I'm trying to create an inventory system for a text based game. I'm currently working on the function that adds objects that were derived from a class called Items to a vector and then call a function from the derived class to update its quantity. I was able to do that fairly easily, but I want to add some checks in the function so instead of adding a duplicate object into the vector it would find the duplicate object and call its function that updates its quantity.

I tried doing this but the program would crash when ever the program got to delete. So I decided to try and removing delete and was able to call the function showInventory() and got very strange results.

I'm trying to figure out how to check if a class object is already being stored in a vector and if it is return the elements posistion in the vector so I can use the objects addQuant() function so I can update its quantity

std::vector<Items*> inv;

void Inventory::AddtoInv( Items* s)
{
    if (!inv.empty())
    {
        for (int i = 0; i < inv.size(); i++)
        {
            if (inv[i]->getName() == s->getName())
            {
                inv[i]->addQuant();
                delete s;
            }
            else
            {
                s->addQuant();
                inv.push_back(s);
            }
        }
    }
    else{
        s->addQuant();
        inv.push_back(s);
    }
}

void Inventory::ShowInv()
{
    std::cout << "your inventory" << std::endl;
    for (unsigned int i = 0;i < inv.size(); i++)
    {
        std::cout << i << ": " << inv[i]->getName() << "    x" << inv[i]->showQuant() << std::endl;
    }
}

I also tried this but std::find() doesn't find the object.

if (std::find(inv.begin(), inv.end(), s) != inv.end())
{

    std::cout << "you already have this item" << std::endl;
}
else
{
    inv.push_back(s);
    std::cout << "added item: " << s->getName << std::endl;
}
  • You have a vector of pointers, so he default behaviour of std::find(inv.begin(), inv.end(), s) is going to be comparing pointers. If the addresses aren't the same, you don't have the same instance, no matter how similar the contents of the objects at the pointers are they won't match. That makes this question a duplicate of std::find() on a vector of pointers – user4581301 Oct 12 '17 at 0:16
  • What does the code look like that is calling AddtoInv()? – Remy Lebeau Oct 12 '17 at 1:25
  • Please explain to your rubber duck what happens in AddtoInv if inv already contains four pointers and s has the same name as the third element. – aschepler Oct 12 '17 at 1:29
  • @RemyLebeau its used in a case, so case 1: inv.AddtoInv(new Grain) it's passing in a child of the Items class. – timmie124 Oct 12 '17 at 1:39
  • Using new directly in a function parameter like that is bad practice. If AddtoInv() throws an exception (like on inv.push_back()), then you leak memory. In this situation, consider using std::unique_ptr<Items> for the AddtoInv() parameter, and std::vector<std::unique_ptr<Items>> for the inv. That way, there is no question about who owns what. And you gain automated destruction of the inventory items when inv is cleared or destroyed, so you don't have to do it manually – Remy Lebeau Oct 12 '17 at 1:59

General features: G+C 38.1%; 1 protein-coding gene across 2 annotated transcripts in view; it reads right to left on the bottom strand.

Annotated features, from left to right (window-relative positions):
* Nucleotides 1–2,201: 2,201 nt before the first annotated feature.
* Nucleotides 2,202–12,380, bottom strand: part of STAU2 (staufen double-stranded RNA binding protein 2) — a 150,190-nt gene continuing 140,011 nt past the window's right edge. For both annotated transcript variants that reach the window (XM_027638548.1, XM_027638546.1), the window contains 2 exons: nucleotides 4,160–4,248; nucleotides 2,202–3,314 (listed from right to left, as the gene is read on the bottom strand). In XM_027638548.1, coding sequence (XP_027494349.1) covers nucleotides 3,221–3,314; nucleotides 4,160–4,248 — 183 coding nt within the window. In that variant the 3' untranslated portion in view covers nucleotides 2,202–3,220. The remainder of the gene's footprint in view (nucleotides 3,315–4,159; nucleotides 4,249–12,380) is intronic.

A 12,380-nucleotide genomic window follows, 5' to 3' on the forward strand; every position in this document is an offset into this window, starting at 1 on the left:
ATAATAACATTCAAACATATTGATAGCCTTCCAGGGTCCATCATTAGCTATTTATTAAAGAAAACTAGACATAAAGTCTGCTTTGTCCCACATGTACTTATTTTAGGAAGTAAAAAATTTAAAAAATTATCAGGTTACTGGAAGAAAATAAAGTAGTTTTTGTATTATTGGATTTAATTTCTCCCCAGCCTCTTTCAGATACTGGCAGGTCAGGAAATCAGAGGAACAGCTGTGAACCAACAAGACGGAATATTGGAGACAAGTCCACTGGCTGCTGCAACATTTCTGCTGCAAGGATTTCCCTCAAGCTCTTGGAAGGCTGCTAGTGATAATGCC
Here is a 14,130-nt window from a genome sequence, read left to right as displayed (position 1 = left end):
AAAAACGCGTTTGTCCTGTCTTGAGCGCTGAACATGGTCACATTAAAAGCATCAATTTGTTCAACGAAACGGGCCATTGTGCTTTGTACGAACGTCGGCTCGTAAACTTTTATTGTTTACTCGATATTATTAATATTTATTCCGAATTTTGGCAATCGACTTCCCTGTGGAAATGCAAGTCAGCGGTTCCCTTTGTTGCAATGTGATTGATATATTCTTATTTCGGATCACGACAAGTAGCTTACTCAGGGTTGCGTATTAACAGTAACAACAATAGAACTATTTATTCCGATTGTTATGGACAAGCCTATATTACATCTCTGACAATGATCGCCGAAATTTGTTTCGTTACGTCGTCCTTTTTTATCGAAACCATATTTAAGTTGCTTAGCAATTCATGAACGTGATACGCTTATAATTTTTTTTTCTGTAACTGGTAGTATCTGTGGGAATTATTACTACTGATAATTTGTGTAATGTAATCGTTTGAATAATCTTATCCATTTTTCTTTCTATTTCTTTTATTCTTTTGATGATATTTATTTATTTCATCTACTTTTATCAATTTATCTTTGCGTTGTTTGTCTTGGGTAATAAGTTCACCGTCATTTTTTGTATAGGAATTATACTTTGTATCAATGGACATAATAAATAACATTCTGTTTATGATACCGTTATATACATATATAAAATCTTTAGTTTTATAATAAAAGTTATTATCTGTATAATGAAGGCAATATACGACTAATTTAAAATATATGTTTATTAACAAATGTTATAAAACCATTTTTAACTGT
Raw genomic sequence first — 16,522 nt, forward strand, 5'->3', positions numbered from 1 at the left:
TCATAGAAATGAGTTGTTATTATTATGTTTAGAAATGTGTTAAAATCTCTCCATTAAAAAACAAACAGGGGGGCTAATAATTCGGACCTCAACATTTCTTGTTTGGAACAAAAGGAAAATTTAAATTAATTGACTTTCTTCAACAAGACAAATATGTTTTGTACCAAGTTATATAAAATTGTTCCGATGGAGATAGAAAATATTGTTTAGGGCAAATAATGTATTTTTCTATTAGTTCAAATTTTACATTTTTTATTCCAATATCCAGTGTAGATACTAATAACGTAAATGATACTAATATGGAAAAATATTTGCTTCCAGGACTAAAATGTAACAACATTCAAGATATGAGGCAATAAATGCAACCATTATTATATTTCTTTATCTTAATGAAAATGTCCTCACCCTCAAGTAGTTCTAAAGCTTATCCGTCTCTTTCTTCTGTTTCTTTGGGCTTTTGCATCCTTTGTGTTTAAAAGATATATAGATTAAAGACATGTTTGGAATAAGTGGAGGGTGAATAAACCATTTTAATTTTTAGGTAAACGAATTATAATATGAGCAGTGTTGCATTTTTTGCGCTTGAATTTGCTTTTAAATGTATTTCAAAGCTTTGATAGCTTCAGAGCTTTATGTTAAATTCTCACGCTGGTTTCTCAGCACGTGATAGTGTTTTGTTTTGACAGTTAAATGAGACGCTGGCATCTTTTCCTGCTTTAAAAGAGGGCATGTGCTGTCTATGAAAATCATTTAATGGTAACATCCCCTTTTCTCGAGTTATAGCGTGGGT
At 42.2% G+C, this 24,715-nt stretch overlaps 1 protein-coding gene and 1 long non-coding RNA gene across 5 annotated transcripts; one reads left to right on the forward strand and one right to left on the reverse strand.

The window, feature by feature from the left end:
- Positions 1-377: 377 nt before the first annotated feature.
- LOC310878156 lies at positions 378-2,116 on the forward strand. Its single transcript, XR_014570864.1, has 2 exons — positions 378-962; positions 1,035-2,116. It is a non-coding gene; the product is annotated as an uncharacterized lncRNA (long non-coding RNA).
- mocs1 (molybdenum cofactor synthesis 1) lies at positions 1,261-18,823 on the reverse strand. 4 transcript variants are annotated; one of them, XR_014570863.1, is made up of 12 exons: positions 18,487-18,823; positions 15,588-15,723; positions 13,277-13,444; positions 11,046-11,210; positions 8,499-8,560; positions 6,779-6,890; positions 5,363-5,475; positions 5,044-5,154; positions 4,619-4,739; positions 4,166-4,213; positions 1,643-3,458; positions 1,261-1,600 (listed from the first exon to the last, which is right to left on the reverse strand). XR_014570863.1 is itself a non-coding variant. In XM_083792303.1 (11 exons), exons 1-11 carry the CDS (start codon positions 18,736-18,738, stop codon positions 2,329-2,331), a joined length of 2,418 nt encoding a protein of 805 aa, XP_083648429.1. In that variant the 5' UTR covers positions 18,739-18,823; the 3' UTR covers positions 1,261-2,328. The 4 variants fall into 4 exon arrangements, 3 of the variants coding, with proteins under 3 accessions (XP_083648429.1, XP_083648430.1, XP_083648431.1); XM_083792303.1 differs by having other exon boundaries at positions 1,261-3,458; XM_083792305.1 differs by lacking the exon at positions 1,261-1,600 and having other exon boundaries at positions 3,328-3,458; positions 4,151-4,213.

up vote 0 down vote accepted

Your AddtoInv() function can be simplified to this:

Items* Inventory::GetfromInv(const string &name)
{
    for (int i = 0; i < inv.size(); ++i)
    {
        if (inv[i]->getName() == name)
            return inv[i];
    }

    /* alternatively:

    auto iter = std::find_if(inv.begin(), inv.end(), [&](Items *item){ return (item->getName() == name); });
    if (iter != inv.end())
        return *iter;
    */

    return 0;
}

void Inventory::AddtoInv( Items* s)
{
    Items *item = GetfromInv(s->getName());
    if (!item)
    {
        inv.push_back(s);
        item = s;
    }
    else
        delete s;

    item->addQuant();
}

That being said, getting crashes on delete, and weird results from showInv(), implies that you are not managing your pointers correctly. Such as if you are destroying objects that are stilling being pointed to by the inv vector. But you didn't show any of the code that is calling AddInv() or otherwise using the inventory, so we can't help you diagnose any issues you may have in that code.

  • Thank you that worked perfectly! someone suggested using std::find_if, is there any advantage or disadvantage of using this over find_if or vice versa? – timmie124 Oct 12 '17 at 1:33
  • std::find_if() and find_if() are the same function. The latter will compile only if you have a using namespace std; statement (which you shoudn't be using) or a using std::find_if; statement – Remy Lebeau Oct 12 '17 at 1:37
  • I meant the advantage or disadvantage of using find_if over the code you posted? – timmie124 Oct 12 '17 at 1:41
  • std::find_if() is a standardized algorithm in the STL, why duplicate the same work that has already been done for you? – Remy Lebeau Oct 12 '17 at 1:56

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